With this in mind, you'd have to figure almost every name is initially in the mix with few exceptions. And it sounds like that's true. Let's sum up the recent rumors:
• ESPN's Buster Olney said earlier this week that Red Sox GM Theo Epstein "could" be a name for the Cubs to consider. What Epstein did under John Henry's ownership group is something similar to what the Cubs want under the Ricketts family, so it makes sense. Of course, Epstein also has very strong Boston roots and is currently in a better situation than what he'd be taking over with the Cubs. Unless he wants a fresh, new challenge or is simply tired of competing with the Yankees, it doesn't seem like he'd have any incentive to leave. For what it's worth, Henry emailed Red Sox reporters about the speculation:
“This kind of speculation happens from time to time to successful GMs and managers,” Henry wrote (BostonHerald.com). “The Cubs have one of the best presidents in baseball. I think this shows how highly regarded Theo is by the media and baseball in general.”
• Speaking of AL East powers, a "long-odds" option is Ricketts calling Yankees general manager Brian Cashman and trying to convince him to head to Chicago as a package deal with manager Joe Girardi. Cashman's contract does expire at the end of the season. (SunTimes.com) This is total speculation on my part, but there's not much more Cashman could accomplish with the Yankees and he could very well be tired of ownership forcing his hand (a la the Rafael Soriano contract this past offseason that he didn't want to give). Also, keep in mind Girardi had two different stints with the Cubs as a player and was born and raised in Peoria, Ill. This scenario makes sense, if Ricketts could convince the two to leave New York. But, again, this was reported as a long shot.
• More AL East: Rays executive vice president Andrew Friedman has been named by pretty much every reporter in the business as a possibility. Friedman should be incredibly attractive because of what he's helped do with the Rays. He now has experience building a farm system basically from the ground up and in Chicago he'd be able to sign and keep higher-priced players. He also wouldn't have to worry about attendance or moving. ESPN's Olney wrote about Friedman's tough decision this coming offseason.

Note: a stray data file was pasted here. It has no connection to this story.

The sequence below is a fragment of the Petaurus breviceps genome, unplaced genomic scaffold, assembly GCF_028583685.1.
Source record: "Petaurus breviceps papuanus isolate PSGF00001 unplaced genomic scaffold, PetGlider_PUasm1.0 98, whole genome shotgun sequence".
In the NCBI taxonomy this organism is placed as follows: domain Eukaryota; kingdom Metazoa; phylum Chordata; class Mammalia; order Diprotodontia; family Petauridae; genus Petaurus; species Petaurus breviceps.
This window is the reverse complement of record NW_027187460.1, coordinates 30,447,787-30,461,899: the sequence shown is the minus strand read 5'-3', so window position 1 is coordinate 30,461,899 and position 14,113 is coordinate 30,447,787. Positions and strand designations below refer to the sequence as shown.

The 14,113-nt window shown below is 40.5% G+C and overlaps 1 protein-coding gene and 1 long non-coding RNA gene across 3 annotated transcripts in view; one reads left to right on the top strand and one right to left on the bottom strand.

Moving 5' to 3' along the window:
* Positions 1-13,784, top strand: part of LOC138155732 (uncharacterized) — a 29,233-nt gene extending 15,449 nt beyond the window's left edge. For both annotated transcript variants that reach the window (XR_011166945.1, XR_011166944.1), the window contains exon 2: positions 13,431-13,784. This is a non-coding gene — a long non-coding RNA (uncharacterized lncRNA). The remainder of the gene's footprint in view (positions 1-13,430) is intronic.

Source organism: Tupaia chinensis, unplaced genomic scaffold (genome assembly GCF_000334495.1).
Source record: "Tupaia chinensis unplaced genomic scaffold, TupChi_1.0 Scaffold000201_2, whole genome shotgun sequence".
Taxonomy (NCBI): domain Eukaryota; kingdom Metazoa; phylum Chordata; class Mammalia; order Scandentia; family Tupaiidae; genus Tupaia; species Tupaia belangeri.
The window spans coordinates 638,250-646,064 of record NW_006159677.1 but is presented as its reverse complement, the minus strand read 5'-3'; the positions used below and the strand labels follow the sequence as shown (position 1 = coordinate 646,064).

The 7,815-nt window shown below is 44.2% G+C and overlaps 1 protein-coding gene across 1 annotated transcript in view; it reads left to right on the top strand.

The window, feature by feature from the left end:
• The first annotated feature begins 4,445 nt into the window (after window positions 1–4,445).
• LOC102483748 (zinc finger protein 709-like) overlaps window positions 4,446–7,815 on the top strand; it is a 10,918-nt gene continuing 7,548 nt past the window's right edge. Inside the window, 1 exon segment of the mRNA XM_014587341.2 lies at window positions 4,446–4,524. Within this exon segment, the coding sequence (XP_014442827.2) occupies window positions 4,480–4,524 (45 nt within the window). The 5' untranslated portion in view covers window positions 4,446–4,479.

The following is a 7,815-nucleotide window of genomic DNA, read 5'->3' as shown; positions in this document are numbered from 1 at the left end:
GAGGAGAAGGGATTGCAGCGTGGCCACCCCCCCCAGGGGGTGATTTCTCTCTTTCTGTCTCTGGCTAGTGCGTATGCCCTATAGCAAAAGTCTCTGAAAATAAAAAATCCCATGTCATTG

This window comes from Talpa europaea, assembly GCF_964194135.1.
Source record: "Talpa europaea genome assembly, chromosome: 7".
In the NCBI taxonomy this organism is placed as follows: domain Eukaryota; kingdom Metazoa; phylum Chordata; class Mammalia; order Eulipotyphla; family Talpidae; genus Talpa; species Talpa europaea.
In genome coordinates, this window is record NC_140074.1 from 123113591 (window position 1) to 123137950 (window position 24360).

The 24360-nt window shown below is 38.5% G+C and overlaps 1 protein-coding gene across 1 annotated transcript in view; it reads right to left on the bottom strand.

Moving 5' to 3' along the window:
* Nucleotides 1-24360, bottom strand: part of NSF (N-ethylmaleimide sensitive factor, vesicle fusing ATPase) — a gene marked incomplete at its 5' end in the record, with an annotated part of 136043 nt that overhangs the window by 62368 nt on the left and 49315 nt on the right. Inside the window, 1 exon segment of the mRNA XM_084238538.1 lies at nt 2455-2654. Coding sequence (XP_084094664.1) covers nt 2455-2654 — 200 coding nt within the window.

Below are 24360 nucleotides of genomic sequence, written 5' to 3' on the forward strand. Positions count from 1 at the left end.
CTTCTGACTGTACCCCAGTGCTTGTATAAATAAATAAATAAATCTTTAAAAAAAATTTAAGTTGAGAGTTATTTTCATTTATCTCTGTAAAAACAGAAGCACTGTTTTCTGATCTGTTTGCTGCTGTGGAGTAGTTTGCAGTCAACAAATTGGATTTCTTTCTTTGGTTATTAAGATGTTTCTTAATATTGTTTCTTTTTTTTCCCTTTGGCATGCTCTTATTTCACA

• Another small-market guy who might enjoy getting to have a few extra payroll dollars for once is A's general manager Billy Beane. According to Susan Slusser of SFGate.com, Beane "might consider an offer" if the Cubs came after him. Slusser also reports the Cubs are "expected" to talk to Beane. Another reason Beane might want to bail on Oakland is how long it's taking to get the A's stadium situation resolved. Beane is signed through 2014, but the report indicated owner Lew Wolff would let Beane out of the deal if he wanted.
• Dodgers GM Ned Colletti is an option, despite that he's a bit more old-school than Ricketts seemed to say he preferred. In the case of Colletti, one reported benefit would be that he'd bring Hall of Famer Ryne Sandberg back to the organization as the Cubs' manager, the job which Sandberg didn't get last season. (SunTimes.com)
• On the flip-side of much of the above notes, SI.com's Jon Heyman reported that the big names -- Cashman, Beane, Epstein, Friedman -- are not likely to take the job. Heyman instead reports it's going to come down to Rick Hahn and Josh Byrnes. Hahn is the vice president and assistant general manager of the White Sox and is considered a true up-and-comer by several in the business. In fact, several outlets have ranked him as the top GM candidate in baseball (excluding current GMs). The issue, of course, is he doesn't have experience as the top dog. Byrnes is the vice president of baseball operations for the Padres and has previously been the GM of the Diamondbacks. He had a hand in putting together the 2007 playoff team, but when things fell apart afterward, he was fired in 2010.